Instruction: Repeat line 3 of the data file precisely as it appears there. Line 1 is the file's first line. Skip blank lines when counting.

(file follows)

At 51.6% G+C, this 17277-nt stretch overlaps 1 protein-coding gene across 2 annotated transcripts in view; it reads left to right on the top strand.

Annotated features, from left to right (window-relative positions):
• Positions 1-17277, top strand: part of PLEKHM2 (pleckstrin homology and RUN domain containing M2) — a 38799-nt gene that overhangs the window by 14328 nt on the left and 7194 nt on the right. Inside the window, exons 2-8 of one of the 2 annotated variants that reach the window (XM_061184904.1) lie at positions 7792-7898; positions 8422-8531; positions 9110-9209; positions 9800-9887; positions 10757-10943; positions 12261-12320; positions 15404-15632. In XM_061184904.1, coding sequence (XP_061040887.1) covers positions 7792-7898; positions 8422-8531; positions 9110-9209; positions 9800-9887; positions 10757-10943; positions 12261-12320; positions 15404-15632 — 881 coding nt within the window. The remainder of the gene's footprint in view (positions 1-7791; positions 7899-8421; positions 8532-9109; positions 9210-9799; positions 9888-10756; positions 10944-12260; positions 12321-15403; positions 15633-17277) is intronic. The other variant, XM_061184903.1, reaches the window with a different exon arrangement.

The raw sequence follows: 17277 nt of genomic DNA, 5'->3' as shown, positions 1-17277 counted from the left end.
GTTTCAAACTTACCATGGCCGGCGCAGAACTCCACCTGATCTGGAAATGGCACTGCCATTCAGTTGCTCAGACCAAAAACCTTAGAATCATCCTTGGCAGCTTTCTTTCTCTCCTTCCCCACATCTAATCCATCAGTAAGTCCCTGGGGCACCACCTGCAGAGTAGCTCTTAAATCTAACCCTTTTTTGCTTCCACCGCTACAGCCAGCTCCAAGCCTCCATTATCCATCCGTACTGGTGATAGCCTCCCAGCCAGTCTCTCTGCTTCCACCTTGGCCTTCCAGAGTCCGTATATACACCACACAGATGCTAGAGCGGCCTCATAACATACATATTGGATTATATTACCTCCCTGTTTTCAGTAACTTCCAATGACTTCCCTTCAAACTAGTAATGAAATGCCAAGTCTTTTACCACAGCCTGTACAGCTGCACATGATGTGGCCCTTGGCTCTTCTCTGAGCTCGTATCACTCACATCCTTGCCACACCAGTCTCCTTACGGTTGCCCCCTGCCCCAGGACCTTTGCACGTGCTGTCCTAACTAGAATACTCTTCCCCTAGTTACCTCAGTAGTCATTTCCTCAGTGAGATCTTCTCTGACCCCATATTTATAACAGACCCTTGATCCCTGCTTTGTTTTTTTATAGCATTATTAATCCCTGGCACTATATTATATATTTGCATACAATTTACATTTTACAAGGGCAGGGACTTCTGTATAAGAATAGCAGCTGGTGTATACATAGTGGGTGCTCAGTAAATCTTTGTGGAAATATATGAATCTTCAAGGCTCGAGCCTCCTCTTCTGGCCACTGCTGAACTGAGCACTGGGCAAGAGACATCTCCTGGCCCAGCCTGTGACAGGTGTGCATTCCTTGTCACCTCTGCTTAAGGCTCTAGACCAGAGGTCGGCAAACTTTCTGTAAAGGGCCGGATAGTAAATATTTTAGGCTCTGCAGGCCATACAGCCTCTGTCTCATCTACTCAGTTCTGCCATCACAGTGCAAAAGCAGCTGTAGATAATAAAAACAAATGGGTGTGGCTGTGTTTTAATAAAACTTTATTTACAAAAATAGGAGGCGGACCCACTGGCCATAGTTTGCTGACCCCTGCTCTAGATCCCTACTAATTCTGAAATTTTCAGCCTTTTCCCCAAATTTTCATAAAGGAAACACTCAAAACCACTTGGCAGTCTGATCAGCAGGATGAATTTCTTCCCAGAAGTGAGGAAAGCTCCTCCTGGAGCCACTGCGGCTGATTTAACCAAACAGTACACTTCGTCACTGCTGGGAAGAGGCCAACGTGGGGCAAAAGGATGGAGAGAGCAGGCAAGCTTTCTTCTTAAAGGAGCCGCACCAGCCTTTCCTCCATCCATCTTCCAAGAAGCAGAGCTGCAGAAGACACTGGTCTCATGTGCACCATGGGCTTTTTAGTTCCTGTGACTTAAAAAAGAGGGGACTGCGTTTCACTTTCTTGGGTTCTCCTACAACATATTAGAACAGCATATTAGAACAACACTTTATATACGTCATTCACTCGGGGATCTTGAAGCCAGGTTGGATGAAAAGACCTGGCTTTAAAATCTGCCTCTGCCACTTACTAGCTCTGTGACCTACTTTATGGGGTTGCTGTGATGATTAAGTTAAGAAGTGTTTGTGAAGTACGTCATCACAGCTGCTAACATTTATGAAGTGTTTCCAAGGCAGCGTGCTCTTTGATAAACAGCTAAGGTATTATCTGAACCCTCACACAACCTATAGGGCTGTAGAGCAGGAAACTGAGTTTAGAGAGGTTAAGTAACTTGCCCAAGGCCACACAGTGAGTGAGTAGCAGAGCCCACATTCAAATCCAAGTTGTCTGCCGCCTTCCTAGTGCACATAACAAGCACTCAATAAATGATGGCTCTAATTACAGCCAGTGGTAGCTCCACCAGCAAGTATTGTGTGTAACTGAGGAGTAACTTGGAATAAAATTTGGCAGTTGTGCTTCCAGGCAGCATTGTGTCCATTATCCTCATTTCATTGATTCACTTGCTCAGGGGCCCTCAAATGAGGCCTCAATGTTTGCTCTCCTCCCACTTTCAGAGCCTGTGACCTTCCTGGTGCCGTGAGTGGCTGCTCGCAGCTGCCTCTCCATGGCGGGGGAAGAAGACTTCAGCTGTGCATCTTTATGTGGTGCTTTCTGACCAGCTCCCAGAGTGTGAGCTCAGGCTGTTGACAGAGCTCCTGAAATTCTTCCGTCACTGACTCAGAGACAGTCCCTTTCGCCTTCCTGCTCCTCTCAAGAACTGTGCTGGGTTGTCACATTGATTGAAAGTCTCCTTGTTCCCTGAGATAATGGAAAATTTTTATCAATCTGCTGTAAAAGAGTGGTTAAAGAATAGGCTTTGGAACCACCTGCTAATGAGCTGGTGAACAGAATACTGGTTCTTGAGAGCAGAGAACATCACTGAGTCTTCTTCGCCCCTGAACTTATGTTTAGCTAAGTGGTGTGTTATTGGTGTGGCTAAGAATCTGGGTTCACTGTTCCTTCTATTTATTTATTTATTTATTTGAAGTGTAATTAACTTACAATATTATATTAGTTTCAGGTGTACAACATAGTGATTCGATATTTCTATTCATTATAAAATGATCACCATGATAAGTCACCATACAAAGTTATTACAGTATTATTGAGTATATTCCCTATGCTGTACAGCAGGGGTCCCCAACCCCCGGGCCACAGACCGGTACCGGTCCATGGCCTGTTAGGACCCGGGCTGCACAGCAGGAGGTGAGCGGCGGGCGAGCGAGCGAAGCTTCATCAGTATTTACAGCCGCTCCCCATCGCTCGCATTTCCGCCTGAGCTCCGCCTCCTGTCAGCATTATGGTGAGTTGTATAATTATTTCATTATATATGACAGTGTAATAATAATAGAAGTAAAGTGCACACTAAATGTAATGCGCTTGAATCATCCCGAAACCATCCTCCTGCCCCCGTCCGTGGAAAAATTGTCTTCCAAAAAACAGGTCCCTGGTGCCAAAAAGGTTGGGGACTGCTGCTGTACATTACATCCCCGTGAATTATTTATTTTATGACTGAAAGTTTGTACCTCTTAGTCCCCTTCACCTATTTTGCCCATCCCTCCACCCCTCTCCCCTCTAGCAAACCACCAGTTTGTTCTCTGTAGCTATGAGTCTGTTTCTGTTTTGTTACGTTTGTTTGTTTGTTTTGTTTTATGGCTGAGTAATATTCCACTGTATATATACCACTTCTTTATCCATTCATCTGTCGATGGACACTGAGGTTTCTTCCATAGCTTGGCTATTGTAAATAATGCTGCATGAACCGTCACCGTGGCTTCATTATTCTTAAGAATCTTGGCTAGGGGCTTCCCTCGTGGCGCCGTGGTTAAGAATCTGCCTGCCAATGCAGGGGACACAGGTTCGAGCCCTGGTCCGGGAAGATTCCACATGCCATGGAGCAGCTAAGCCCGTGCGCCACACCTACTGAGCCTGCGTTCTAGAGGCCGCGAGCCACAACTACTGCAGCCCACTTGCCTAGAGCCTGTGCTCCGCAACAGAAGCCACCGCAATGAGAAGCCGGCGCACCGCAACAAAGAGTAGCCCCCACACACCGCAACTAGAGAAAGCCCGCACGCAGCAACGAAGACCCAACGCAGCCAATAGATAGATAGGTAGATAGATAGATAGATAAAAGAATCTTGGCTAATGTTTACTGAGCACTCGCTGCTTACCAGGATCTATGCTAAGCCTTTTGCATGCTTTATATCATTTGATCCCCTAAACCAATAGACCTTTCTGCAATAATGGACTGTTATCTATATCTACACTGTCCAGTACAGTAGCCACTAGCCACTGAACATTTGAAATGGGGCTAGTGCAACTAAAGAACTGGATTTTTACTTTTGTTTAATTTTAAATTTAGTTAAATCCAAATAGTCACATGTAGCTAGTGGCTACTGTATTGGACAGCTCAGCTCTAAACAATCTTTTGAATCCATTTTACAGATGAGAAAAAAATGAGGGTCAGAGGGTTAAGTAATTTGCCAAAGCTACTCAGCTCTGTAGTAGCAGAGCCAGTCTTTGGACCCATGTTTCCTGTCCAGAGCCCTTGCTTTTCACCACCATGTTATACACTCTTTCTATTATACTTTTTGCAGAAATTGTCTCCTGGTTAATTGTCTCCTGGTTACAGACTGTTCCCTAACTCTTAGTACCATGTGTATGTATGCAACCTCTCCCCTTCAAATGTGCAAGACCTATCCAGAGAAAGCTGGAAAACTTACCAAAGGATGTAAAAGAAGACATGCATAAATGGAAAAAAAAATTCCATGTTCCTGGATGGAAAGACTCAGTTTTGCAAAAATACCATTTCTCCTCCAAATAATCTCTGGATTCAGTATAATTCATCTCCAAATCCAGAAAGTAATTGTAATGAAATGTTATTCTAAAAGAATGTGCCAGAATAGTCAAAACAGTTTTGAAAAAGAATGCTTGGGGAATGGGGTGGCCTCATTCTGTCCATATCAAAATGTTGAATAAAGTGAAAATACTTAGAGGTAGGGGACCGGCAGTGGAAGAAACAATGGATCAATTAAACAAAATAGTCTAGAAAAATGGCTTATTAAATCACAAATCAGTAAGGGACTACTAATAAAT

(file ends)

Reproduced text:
• Positions 1-17277, top strand: part of PLEKHM2 (pleckstrin homology and RUN domain containing M2) — a 38799-nt gene that overhangs the window by 14328 nt on the left and 7194 nt on the right. Inside the window, exons 2-8 of one of the 2 annotated variants that reach the window (XM_061184904.1) lie at positions 7792-7898; positions 8422-8531; positions 9110-9209; positions 9800-9887; positions 10757-10943; positions 12261-12320; positions 15404-15632. In XM_061184904.1, coding sequence (XP_061040887.1) covers positions 7792-7898; positions 8422-8531; positions 9110-9209; positions 9800-9887; positions 10757-10943; positions 12261-12320; positions 15404-15632 — 881 coding nt within the window. The remainder of the gene's footprint in view (positions 1-7791; positions 7899-8421; positions 8532-9109; positions 9210-9799; positions 9888-10756; positions 10944-12260; positions 12321-15403; positions 15633-17277) is intronic. The other variant, XM_061184903.1, reaches the window with a different exon arrangement.